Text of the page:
1

I have just found a couple of examples using [ -a some_dir ] or [ -a some_file ] but can't find what the -a operator is for. It seems it should be described in the man page for test/[ but there it is just as a comparison operator [ $expr1 -a $expr2 ]. It seems it simply returns true if a file or dir exists, no matter the type or so.

6

In bash and some other shells, -a is a synonym for -e (true if file exists).

$ help test
...
      -a FILE        True if file exists.
...
      -e FILE        True if file exists.

This is non-standard and not supported in all shells, so you better don't rely on it.

Notice that the manpage of test(1) documents the external command (/usr/bin/test, /usr/bin/[, etc), not the shell built-in.

  • and help is a shell builtin command that provides help on shell builtin commands. – X Tian Aug 6 at 9:17
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    @XTian help is a bash built-in command which provides incomplete help on built-in commands ;-) – mosvy Aug 6 at 9:23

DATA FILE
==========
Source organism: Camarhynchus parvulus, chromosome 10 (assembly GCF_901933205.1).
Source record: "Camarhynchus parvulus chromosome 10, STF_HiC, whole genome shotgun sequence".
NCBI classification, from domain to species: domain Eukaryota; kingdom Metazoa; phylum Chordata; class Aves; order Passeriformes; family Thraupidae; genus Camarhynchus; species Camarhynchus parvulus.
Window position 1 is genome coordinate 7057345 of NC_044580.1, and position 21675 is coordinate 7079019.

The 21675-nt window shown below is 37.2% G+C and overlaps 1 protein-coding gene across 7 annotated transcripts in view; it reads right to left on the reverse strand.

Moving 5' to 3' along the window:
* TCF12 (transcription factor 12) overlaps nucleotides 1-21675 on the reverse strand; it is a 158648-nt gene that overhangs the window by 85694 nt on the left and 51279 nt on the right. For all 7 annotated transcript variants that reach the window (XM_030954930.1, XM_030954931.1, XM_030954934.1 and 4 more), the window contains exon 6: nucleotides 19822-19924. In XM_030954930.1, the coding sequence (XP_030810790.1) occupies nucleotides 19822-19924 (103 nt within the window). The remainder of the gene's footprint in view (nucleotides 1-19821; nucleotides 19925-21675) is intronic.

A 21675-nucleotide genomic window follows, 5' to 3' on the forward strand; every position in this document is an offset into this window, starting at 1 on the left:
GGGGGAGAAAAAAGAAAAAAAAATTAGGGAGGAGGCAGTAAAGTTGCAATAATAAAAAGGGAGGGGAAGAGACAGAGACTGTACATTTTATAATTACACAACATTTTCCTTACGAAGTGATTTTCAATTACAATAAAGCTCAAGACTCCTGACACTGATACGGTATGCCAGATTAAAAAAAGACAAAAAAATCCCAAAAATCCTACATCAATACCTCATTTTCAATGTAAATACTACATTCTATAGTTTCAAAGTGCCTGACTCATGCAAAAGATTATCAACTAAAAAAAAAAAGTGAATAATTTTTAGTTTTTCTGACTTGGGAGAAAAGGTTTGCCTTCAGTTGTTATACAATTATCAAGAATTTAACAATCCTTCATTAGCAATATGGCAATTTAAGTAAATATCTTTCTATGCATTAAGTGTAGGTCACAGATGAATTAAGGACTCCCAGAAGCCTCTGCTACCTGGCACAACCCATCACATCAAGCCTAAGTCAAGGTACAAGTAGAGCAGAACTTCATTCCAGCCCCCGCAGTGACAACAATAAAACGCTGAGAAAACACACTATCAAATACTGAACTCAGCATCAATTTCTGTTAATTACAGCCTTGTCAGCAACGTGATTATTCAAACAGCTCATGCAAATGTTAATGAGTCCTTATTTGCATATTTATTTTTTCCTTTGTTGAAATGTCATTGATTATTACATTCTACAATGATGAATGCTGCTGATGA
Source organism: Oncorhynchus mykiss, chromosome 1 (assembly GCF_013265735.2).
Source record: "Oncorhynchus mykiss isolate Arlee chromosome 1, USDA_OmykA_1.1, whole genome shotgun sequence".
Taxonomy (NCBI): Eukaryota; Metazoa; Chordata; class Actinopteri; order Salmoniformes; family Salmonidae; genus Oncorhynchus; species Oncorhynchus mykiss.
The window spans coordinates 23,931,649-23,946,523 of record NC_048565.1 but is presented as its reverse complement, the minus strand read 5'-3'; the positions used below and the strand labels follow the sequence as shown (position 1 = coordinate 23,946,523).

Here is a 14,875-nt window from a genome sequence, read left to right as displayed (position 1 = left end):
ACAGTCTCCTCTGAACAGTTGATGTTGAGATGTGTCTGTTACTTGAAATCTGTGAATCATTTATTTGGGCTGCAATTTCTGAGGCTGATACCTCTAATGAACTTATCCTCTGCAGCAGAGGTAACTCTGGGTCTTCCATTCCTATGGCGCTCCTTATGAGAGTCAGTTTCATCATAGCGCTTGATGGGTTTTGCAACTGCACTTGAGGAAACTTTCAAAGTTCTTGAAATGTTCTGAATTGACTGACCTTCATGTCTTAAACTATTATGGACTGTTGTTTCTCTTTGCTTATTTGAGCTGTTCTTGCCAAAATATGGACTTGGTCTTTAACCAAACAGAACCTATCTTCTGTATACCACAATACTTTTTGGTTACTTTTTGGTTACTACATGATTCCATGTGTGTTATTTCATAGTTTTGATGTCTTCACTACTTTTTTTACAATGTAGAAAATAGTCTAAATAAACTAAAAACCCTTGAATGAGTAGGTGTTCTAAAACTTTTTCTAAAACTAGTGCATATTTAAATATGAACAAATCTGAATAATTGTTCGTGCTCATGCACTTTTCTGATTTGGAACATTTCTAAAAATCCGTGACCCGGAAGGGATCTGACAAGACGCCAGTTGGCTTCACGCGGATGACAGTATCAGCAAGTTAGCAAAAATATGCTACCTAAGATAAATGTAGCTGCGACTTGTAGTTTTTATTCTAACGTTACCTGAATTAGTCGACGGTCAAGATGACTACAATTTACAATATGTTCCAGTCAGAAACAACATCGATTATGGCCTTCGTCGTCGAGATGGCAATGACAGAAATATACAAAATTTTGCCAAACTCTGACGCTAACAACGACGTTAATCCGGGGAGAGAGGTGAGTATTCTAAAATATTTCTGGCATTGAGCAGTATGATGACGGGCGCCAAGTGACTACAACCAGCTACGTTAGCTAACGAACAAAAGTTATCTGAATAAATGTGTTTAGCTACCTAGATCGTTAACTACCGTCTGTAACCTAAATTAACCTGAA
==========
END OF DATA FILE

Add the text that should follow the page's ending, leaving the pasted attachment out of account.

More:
• I was not aware of the difference between command and builtin. It is too often pointed out test and [ are the same command residing in /usr/bin. So, what is used whilst I am really testing with [? :)) – Honza Hejzl Aug 6 at 10:02
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    You're always using the shell built-in no matter if you call it as [ or test (unless you disabled it with eg enable -n [). – mosvy Aug 6 at 10:16
  • btw, the external test/[ from GNU coreutils (the /usr/bin/test in "desktop" linux) used to support the unary -a. It no longer does – mosvy Aug 6 at 10:20

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